Connecting a Straw Bale Addition to an Existing House

Written by Andrew Morrison

straw bale hallwayIf you are building a straw bale addition as an infill structure, in other words with a frame other than the bales that will support the roof, then all you need do is attach the frame of the addition to the existing home where the two meet. That can be as simple as adding a stud in the corner at the transition and nailing it or lag screwing it into the existing frame.

In order to make the transition in exterior siding work, you will need to either plaster the entire run of the wall (if the addition joins the wall in a straight run), or add a trim piece that creates a clear line of separation for the joint. “If you can’t hide it, make it show.”

If you are building a load bearing straw bale wall as the new addition and there is no structural frame to attach to the existing building, then make the attachment at the toe ups and at the box beam on top of the wall as both of those items are necessary in the load bearing structure. In either case, load bearing or infill, be sure to extend your shear resistance onto the existing wall if the joint occurs in a straight run.

If it is located in the turn of a corner, then you do not need to wrap the shear transfer material as the corner will likely have shear resistance in it already. You may want to consult with an engineer to insure that your shear transfers and load transfers are adequate throughout the addition as well as at the union of the two structures.

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6 Responses

  1. At 7:00 AM, Dale Basinger said…


    I will tell you what I am doing and then ask your advice and opinion. I have a single wide mobile home, and I am putting a roof over it and an addition for two bedrooms. The mobile is 14 x 68, the roof will cover it and 12 feet along the entire length. The addition will only be 12 x 28, the rest of the area under the roof will just be open. I will support the roof with 26 treated 4x4s. I want to use strawbale for the addition, but need the floor to be even with the floor of the mobile, as I will only be heating with a wood stove in the center of the mobile, and a lower floor in the addition would not heat well by convection. If I frame up the floor of the addition, 2×10 band joists with 2×8 floor joists, would this be adequate for strawbale walls? Thank you for your time, Dale Basinger.

  2. At 7:28 AM, Andrew Morrison said…

    Thanks for the question. This sounds like a good idea. Here’s my feedback: If I read your post right, your roof on the new addition will be 12′ from the trailer and the addition is also slated at 12′. The addition will need a roof overhang so the entire roof from trailer to end needs to be at least 14′ yielding a 2′ overhang on the bale addition.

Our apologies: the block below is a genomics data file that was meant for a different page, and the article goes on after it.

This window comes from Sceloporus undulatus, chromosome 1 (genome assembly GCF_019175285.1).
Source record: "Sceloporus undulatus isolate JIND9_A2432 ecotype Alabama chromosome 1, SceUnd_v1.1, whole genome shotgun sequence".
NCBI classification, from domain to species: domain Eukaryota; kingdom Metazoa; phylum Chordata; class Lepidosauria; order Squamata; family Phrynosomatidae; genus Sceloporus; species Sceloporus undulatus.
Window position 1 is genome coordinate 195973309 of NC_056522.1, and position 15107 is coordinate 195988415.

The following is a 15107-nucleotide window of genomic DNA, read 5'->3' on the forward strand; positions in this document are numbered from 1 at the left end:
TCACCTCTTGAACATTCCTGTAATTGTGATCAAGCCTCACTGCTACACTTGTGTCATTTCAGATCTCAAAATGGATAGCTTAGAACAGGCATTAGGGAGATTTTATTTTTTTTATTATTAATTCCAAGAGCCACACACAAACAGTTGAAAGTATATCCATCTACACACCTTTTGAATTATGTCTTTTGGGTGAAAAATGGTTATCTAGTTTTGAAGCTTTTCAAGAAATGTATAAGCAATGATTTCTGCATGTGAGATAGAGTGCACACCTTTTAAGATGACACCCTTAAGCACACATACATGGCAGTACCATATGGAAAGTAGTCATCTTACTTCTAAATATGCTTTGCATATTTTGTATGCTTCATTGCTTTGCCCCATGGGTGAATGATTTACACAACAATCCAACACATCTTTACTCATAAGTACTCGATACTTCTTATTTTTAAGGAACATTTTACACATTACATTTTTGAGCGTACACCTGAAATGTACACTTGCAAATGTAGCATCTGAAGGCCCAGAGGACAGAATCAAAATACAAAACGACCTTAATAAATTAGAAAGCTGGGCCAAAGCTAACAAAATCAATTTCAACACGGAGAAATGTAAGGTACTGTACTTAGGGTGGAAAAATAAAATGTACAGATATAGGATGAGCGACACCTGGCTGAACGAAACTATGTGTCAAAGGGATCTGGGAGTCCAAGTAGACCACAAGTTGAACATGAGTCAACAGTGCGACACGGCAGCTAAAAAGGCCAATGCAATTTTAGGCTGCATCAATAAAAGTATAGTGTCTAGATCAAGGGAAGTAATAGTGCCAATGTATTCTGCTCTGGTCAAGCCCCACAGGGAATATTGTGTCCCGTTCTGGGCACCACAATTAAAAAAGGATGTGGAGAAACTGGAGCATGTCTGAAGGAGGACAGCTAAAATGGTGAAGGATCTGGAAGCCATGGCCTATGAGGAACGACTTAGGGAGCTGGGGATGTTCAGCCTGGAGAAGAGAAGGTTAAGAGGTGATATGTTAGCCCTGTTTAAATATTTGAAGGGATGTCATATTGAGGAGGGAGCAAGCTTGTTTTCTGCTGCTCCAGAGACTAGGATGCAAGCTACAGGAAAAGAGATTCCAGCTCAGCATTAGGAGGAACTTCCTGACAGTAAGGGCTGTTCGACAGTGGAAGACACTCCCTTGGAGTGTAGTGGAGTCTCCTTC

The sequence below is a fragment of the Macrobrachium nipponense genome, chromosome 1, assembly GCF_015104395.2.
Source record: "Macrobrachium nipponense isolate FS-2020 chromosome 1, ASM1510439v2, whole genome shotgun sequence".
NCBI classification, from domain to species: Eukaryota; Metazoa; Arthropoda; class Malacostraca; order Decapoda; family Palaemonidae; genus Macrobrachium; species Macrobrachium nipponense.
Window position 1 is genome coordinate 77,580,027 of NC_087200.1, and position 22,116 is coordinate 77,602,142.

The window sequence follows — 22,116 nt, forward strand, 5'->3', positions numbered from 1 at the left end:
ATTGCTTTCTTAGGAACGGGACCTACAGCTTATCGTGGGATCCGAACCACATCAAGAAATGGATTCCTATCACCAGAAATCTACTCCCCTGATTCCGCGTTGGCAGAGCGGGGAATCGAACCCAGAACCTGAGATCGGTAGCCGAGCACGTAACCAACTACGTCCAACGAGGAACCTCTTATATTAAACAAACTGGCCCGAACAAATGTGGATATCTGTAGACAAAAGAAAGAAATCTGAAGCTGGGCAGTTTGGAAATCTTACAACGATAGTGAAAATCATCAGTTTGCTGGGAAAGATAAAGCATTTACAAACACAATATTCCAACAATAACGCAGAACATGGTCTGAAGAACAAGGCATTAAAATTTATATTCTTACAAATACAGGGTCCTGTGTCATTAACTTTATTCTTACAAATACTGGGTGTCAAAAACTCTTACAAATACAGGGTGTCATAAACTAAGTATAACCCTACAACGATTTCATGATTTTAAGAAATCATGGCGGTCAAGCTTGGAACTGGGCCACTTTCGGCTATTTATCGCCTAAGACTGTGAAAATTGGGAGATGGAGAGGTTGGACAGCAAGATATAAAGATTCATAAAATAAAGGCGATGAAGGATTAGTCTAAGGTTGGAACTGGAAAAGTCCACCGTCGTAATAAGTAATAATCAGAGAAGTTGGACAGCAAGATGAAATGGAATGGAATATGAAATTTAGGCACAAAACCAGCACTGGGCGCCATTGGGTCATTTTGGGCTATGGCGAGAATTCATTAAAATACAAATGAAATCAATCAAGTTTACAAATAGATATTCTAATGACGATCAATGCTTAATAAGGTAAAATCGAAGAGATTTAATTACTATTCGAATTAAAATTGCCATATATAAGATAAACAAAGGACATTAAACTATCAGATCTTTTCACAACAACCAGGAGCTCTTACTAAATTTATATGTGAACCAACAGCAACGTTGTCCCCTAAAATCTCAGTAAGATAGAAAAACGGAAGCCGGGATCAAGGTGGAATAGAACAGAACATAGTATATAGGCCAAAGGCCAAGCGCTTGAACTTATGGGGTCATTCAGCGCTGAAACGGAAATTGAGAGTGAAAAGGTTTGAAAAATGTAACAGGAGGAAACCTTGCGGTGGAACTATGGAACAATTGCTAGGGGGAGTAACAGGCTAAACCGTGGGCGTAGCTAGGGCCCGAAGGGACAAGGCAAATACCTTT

The floor joists need to carry the weight of the bales. I suggest you look in your code book and see what the requirements are for an additional 40 pounds per square foot of dead load on the floor system. That is a good number to consider for bale construction. Remember, bales are heavy. I think 2×8 floor joists will not be strong enough if spaced at standard intervals. I usually go with 11 7/8 engineered joists 24″ on center at a minimum. If you need to stay at 8″ due to the height considerations you mentioned, you will have to shrink the spacing to say 12″ or double the joists and stick to 16″ centers. Again, the code book for your location will give you better direction on this. I am not an engineer, so you need to confirm whatever you decide to do with an inspector or an engineer to be safe, but at a minimum, I suggest you follow the recommendations above. Good luck and happy baling.

  3. A nice little article,
    I am planning to do just that -add an addition to my mobile home. Thanks for being so specific!
    One word of caution reg’d wood heat in a mobile home -it may not be tolerated by your insurance. I was strongly advised against it by my insurance agent, the boost in premiums (if I could even find and insurer) would have covered half my gas bill!!
    I was also thinking of ‘outsulating’ the existing mobile home with straw bale, but the extra work on the roof and foundation has discouraged me from that. Can you think of an easier way to ‘outsulate’ the existing structure?

    Thanks again, cheers!

  4. It’s hard to wrap a building without running into the “extras” as mentioned here. You might be able to do it with a small rubble trench foundation and “mini-roofs” built to tuck in under the existing roof and supported on the outer edge with posts to small concrete piers. Just a thought. Good luck.

  5. Hi Andrew, I am hoping to use the winter to plan out the straw bale addition to our farm house. Here are some of my concerns… how do you suggest I elevate floor for the strawbale addition to match the height of the floor of the existing house or should I just make it a step down? I am thinking of mixing traditional construction with supports for the roof, the addition is 24’x20’ what are your thoughts on that? Thank you for your time.

  6. Hi Kristina. That will depend on the current height of the house and whether matching that height would make sense for the addition. You should be able to create the foundation for the addition at any height, assuming the topography isn’t too restrictive. When setting the foundation, be sure that you’ve calculated the flooring system and finish materials into your equation. It’s best to either match the existing levels perfectly or make then a full step (6″ to 8″) different. Anything closer than about 6″ will be an awkward transition and may cause you to stumble when going from one room to the next.

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